Contrary to sound advice I attempted to patch the .2 x .6 inch damage in the middle of my white trunk. The actual damage, caused by someone trying to close the trunk w/ something sticking up, was a small hump, matchhead size but over time the paint seperated, cracked and began to rust.<BR> As Buick Mike suggested, I placed a heavy flat piece behind, masked over damage and whacked it 3 or 4 times. The hump disappeared.<BR> I purchased a matching spray can of paint, carefully sanded, used tack cloth, masked w/ some thin , green tape designed for not sticking and no petrol. Applied 7 thin coats and all looked good except for a thin line, near the middle, all the way to metal.<BR> Removed all and started again.<BR> Really cleaned, sanded well. The actual holes, 2, were not as big as size mentioned earlier. That size is the size of spray area. This time all looks great. I will need to sand just a little more, apply a clear coat, and finish.<BR> I can not see the repair, w/ glasses, from 2 feet. After some finishing touches it should be almost invisable.<BR> I have absolutely no talent for this type of thing! W/ patience anyone can do it.<p>[ 02-18-2002: Message edited by: wally888 ]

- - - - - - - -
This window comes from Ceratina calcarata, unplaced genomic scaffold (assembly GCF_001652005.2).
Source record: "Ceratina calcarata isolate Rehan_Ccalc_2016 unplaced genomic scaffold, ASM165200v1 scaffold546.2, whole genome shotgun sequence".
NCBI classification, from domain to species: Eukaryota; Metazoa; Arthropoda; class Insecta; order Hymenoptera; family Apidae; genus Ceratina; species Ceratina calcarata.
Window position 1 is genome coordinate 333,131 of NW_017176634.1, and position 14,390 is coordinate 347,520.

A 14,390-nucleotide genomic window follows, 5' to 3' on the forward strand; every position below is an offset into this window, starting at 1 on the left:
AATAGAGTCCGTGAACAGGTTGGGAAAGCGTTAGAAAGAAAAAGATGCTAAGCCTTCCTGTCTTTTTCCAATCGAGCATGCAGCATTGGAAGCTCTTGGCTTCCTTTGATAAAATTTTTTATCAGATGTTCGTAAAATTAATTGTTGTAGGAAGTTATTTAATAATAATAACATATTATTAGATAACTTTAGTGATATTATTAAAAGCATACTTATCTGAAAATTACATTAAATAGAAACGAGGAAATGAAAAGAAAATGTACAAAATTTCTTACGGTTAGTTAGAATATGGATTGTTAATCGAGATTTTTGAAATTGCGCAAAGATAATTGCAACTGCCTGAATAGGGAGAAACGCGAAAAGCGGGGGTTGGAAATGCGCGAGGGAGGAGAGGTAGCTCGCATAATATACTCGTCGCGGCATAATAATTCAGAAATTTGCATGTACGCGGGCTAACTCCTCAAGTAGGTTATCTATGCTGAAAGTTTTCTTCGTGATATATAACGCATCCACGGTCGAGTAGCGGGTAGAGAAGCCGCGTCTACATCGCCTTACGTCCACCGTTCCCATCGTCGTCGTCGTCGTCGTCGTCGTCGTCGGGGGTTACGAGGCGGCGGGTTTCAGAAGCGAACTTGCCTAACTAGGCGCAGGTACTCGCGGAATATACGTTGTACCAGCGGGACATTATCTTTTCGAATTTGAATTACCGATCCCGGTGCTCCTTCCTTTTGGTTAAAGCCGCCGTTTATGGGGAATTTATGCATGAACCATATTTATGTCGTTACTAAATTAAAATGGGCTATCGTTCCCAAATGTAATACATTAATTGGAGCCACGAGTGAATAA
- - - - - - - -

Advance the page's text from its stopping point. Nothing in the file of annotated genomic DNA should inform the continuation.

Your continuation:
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Wally: Know why you have rust around the trunk lid bolts/nuts. They're in a rectangular-shaped, quarter-inch-deep depression that pools water from rain or the car wash. Every time I run my car through the wash, I have to sponge out the water when they're wiping down the inside trunk lid. I had to use navel jelly to remove the rust. It also took off some paint, which involved primering and painting that small area.<P>Jerry

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Guest wally888

I also used Naval Jelly on the spots in the trunk and sprayed the spots while waiting on the trunk to dry.<BR> Never noticed the pooling and the other 3 Reattas had no rust there. Think previous owner parked on a right to left slope. Now I'm ready to tackle the front rub strip.<BR> The strip is cut into and has damage in another place. Both where license holder, now missing, rested.<BR> I have a plate holder, will make brackets as per Barney, but what do I use to repair (will be hidden by plate holder) rub strip and what kind of black paint?<BR> The previous owner had a lot of spare time and a sander or buffer. He left his signature on a lot of rubber trim and polished all the brightness off of rear bumper rub strip. Front shines..